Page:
“You haven’t experienced hip-hop until you’ve listened to Rakim on a rocky hilltop,” said poet/MC Saul Williams in his seminal 1998 polemic Twice the First Time, relocating the art form from the urban milieu that gave it birth and forcing us to reassess its possibilities.
Sault’s surprising and frequently superb sixth album is a similarly brave act of creative rebirth, swapping out their previous boundary-breaking work’s kaleidoscopic, razor-sharp funk/soul/rap/dub/whatever for an altogether new and unexpected paradigm.
Review of Sault Air
Despite their penchant for concealment, Dean Josiah Cover is now widely acknowledged as the leader of Sault. Cover, also known as Info, the producer of Michael Kiwanuka’s and Little Simz’s award-winning albums, would most likely live comfortably off his contributions to Adele’s 30 for the rest of his life. Air’s complete 180-degree turn feels like the work of an artist who, after establishing themselves in the pop sphere, decides it’s time to pursue their wildest ambitions.
Sault’s previous work combined shapeshifting, detail-perfect production with lyrics that turned the reality and revelations of the Black Lives Matter movement – police brutality, systematic racism – into addicting, electric pop.
Air, on the other hand, is largely silent, with Sault’s usual partners – Kiwanuka, Simz, Cleo Sol, and Kid Sister – missing. The Music Confectionery choir (who have previously sang with Ellie Goulding and Dave) has taken their place, along with an ensemble prepared by Rosie Danvers of string section Wired Strings.
The music is orchestral and beatless, with the group’s previously flawless grasp of groove relegated to the back of the closet. The seven pieces range in length from four to thirteen minutes. Air’s music has few antecedents in Cover’s past work – perhaps Kiwanuka’s spacey, leisurely glide on Black Man in a White World at a stretch.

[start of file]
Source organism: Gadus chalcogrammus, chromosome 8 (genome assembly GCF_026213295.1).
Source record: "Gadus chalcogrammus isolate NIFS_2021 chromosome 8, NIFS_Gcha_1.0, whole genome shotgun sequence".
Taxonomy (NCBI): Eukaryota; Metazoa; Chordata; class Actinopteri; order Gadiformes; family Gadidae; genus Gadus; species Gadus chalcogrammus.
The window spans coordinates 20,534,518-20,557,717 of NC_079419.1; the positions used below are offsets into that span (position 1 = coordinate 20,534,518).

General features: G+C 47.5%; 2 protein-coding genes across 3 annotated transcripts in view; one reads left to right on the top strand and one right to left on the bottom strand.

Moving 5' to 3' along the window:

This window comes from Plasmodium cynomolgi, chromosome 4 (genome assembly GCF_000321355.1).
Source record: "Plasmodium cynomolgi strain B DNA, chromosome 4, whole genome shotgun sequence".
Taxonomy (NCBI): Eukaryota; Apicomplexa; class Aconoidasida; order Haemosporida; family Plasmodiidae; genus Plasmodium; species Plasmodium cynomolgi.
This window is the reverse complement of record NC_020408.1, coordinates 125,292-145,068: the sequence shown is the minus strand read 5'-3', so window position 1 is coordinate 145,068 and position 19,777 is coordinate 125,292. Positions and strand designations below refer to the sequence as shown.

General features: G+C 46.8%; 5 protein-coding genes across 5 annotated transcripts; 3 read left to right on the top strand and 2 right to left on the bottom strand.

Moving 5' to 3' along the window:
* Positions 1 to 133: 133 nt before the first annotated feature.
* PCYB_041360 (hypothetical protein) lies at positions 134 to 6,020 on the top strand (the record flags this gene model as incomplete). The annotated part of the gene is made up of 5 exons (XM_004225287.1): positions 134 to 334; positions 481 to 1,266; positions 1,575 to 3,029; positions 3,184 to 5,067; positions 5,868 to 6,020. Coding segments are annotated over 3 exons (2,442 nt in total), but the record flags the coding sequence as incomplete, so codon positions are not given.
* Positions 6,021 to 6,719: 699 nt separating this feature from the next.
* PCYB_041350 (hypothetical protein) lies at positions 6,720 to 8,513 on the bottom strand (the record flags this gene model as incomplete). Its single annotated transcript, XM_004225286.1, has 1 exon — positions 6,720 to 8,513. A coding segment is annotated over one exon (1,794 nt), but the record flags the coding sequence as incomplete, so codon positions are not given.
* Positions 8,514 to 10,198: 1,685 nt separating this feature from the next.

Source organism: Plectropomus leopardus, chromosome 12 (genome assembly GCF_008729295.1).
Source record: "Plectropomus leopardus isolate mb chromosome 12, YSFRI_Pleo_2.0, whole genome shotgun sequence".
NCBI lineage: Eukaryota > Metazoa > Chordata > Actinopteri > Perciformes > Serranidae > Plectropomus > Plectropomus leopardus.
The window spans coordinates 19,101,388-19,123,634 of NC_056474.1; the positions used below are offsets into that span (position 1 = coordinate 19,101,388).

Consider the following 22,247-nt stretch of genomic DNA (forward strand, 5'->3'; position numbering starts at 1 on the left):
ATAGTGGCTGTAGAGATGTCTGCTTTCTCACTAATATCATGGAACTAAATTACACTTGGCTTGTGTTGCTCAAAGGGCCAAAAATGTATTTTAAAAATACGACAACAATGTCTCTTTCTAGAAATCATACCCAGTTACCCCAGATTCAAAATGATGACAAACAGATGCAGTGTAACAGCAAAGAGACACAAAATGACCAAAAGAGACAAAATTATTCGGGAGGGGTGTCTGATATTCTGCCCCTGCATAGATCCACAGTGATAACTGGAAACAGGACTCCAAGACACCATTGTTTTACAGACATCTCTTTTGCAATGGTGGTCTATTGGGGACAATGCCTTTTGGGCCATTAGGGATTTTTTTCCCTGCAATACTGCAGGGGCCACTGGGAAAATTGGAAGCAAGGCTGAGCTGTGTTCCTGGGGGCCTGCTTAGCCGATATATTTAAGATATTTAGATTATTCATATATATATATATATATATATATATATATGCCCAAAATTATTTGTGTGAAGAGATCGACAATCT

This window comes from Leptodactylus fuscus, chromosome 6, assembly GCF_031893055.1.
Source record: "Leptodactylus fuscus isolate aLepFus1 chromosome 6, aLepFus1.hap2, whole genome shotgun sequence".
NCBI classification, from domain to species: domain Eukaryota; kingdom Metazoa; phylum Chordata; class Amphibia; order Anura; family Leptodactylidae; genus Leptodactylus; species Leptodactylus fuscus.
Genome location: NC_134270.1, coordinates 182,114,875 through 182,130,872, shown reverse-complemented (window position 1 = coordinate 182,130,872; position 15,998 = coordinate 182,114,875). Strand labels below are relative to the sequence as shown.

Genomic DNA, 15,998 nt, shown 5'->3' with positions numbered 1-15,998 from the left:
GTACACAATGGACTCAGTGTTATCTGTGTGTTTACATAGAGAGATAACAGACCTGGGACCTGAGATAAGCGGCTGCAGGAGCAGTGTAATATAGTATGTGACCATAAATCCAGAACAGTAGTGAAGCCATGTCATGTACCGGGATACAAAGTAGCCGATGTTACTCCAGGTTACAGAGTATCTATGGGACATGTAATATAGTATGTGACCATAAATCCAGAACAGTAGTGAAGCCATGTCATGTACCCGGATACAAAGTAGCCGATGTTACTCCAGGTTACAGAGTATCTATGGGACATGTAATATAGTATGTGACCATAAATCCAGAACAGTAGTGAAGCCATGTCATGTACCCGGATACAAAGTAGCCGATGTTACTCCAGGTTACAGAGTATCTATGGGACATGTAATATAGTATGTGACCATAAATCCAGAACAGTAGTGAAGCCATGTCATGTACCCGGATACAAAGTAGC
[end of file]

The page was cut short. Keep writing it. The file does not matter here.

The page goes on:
Only one tune, Time Is Precious, contains lyrics: the angelic harmonies and symphonic wall of music give way to a soulful singing group expressing a simple but moving message about not wasting “the only time you’ve got here.” The remaining tracks’ titles primarily deal with the elements: Reality, Heart, Solar, and Air.
The music is unrepentantly uplifting, hopeful, and escapist, but the shadow of the reality it is attempting to – and the knowledge of the injustices its essential sense of optimism is seeking to overcome – lend Air a deeper resonance, as does much creativity by Black artists in the Black Lives Matter era. Heart’s blossoming horns – equal parts rousing anthem and swooning Motown ballad – sounding notes of sharp optimism.